Pratyahara, or sensory withdrawal, is the fifth limb of yoga. As the fifth limb of yoga, it is the beginning of the more cerebral yogic teachings. Many yogis fixate on the simpler asanas or even pranayama. Adding pratyahara, or sensory withdrawal, to the previous limbs is an important step, though. With sensory withdrawal, the yogi learns to detach themselves from the stimuli of the outside world. This could be seen as focusing during a yoga pose despite loud music, overcoming the sensations of pain, releasing bodily cravings, and more. Some literal interpretations of pratyahara are used to justify yoga retreats or monastic living. However, it is arguable that this is a misinterpretation of true pratyahara. To truly practice this limb of yoga, the yogi must learn to withdraw their senses, even from within a stimulating environment. Consider the yogi as the eye of a hurricane: Peaceful and balanced despite the world raging around them.
If you can control the rising of the mind into ripples, you will experience yoga. Patanjali
The sixth limb of yoga is dharana, meaning complete and total focus. How is this different from sensory withdrawal? Sensory withdrawal is necessary for the yogi to foster focus. The yogi must cultivate the ability to concentrate on a single item, object, or thought. Examples of practicing dharana include imagining a single bright white light during meditation, repeating a mantra, or using a steady point of gaze during asana. With each of these methods, the yogi is training themselves to tune out the world and limit their focus to one object. By achieving total focus, the natural effect is releasing outside attachments and ego.
In deep meditation the flow of concentration is continuous like the flow of oil. Patanjali
Dhyana is more commonly known as meditation. It is the penultimate step along the 8 limbs of yoga. When looked at together, it is clear how the other previous limbs are building up to the state of meditation. To meditate, the yogi must be able to focus, withdraw their senses, and find a comfortable seat, both physically and mentally, no matter the circumstances. With meditation, the yogi goes one step beyond dharana. Instead of choosing a focal point, the yogi focuses on nothing and everything at once. Their mind becomes a still and empty pool, with thoughts flowing through without any attachment forming. The yogi exists within the universe but does not engage with it. True peace is found here.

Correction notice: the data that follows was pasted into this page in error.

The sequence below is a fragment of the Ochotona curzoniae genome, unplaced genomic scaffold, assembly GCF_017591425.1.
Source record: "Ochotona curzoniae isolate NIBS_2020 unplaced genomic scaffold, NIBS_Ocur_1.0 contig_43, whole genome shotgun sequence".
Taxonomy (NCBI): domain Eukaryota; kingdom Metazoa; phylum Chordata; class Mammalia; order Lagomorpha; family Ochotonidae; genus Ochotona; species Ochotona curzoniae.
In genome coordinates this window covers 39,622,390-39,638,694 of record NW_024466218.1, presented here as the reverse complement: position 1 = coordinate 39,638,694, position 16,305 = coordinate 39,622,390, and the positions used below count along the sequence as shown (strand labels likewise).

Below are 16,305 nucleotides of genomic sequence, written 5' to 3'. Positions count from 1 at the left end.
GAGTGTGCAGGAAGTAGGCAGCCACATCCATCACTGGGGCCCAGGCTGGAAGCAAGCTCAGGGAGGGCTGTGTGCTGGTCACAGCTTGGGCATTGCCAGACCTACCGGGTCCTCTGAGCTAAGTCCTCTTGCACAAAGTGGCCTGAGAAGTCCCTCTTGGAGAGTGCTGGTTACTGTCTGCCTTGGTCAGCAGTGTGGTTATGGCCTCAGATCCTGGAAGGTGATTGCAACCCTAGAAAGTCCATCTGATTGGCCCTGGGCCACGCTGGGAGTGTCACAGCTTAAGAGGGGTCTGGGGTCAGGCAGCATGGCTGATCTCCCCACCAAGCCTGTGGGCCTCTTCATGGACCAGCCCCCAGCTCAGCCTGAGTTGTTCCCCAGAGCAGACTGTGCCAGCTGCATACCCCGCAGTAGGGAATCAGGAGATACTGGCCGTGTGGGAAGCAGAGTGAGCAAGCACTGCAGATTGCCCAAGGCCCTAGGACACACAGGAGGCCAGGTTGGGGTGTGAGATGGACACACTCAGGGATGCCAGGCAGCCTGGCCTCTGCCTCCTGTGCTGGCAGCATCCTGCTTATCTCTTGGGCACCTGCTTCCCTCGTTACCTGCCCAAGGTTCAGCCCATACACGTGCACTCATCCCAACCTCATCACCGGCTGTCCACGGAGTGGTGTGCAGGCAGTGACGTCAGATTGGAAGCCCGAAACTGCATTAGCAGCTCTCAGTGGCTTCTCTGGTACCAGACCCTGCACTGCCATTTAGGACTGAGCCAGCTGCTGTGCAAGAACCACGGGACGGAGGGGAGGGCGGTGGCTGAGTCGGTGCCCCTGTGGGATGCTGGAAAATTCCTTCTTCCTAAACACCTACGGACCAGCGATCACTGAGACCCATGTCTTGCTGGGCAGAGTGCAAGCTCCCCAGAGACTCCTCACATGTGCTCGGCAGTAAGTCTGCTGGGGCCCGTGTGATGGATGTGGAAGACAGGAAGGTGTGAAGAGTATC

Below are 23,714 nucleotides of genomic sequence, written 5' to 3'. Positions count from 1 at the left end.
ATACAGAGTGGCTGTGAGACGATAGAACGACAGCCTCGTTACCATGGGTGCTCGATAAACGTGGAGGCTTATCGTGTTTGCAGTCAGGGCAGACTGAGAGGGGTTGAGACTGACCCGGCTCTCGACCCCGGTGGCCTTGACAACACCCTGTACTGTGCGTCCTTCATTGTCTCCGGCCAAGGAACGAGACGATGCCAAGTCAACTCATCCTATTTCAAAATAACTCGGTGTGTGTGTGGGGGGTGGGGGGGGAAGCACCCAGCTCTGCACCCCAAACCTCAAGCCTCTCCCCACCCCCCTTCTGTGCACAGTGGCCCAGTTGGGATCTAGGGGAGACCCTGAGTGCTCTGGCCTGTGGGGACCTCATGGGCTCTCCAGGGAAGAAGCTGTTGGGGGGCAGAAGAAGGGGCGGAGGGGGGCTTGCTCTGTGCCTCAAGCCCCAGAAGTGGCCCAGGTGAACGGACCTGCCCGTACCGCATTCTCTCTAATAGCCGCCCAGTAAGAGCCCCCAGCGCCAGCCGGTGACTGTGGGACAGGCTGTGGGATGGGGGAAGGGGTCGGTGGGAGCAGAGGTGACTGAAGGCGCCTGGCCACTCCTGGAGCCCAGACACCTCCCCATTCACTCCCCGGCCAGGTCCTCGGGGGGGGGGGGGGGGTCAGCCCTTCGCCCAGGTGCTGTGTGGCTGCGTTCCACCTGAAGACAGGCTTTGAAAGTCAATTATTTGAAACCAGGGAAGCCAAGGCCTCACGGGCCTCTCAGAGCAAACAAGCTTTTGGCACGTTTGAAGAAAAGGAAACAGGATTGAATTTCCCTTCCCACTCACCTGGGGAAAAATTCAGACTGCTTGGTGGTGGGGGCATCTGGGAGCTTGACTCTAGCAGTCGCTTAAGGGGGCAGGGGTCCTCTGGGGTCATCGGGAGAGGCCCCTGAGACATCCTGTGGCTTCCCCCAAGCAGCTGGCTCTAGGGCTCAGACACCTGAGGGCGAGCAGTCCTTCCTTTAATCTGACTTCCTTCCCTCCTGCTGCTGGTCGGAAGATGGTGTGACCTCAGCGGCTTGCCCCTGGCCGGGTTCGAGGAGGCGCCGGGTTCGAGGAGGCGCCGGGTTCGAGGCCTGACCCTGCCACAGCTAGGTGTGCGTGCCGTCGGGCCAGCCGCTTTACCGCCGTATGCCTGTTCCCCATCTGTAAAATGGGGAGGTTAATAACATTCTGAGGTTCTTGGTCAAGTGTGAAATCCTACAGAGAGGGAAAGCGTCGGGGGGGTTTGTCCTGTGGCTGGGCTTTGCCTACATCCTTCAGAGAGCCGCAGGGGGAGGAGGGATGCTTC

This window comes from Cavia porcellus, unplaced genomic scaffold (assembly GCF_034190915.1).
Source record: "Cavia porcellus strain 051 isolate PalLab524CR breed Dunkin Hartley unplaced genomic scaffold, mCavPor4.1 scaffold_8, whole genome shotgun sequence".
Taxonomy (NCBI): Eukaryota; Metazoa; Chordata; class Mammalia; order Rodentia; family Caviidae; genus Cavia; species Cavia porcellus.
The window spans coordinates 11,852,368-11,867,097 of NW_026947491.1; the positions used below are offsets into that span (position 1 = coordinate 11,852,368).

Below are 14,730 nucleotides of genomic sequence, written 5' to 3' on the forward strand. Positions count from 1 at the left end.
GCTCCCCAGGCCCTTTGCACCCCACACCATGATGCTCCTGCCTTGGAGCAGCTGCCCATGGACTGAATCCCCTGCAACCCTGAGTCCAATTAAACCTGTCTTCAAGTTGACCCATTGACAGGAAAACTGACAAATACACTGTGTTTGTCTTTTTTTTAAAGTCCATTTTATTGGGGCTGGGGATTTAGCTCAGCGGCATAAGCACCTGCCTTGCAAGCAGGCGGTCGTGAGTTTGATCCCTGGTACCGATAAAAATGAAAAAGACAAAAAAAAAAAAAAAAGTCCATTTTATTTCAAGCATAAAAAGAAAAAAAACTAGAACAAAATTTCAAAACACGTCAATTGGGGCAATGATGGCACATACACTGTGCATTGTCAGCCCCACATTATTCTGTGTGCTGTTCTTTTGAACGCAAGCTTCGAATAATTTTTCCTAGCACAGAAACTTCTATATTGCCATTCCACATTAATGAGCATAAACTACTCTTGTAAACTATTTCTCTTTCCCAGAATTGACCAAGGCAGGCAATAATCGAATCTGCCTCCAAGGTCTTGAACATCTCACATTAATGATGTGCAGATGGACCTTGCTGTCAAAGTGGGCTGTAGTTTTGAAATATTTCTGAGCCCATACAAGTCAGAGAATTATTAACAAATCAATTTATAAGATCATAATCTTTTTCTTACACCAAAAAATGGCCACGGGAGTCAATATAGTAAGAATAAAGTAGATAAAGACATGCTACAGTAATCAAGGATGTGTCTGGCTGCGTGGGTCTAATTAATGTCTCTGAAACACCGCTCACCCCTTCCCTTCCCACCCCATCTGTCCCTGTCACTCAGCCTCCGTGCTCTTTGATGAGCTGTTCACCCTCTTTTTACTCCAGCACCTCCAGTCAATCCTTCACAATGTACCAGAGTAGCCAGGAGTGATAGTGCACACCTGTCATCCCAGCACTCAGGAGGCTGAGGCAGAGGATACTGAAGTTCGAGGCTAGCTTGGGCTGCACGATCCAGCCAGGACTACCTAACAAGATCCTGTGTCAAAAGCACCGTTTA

A mind free from all disturbances is yoga. Patanjali
Samadhi, the eighth and final limb of yoga, means enlightenment. The yogi who has reached Samadhi is truly liberated from their ego and the entrapments of the physical world. They acknowledge their oneness with the Divine and all beings, at once equalizing their spirit and acknowledging their innate royalty and power. The yogi who has reached Samadhi has no desires or expectations. They exist in the world without any sensory intrusions or attachments. It is the rare yogi who reaches Samadhi, yet it is the goal of all yogis who traverse the eight fold path to reach this point.
The 8 limbs of yoga are both a set of philosophy, and a lesson plan for the curious yogi. They are both complex and practical. Yogis who endeavor to reach enlightenment will find themselves returning to the eight fold path, adjusting their practice, and learning and relearning the philosophy for their entire life.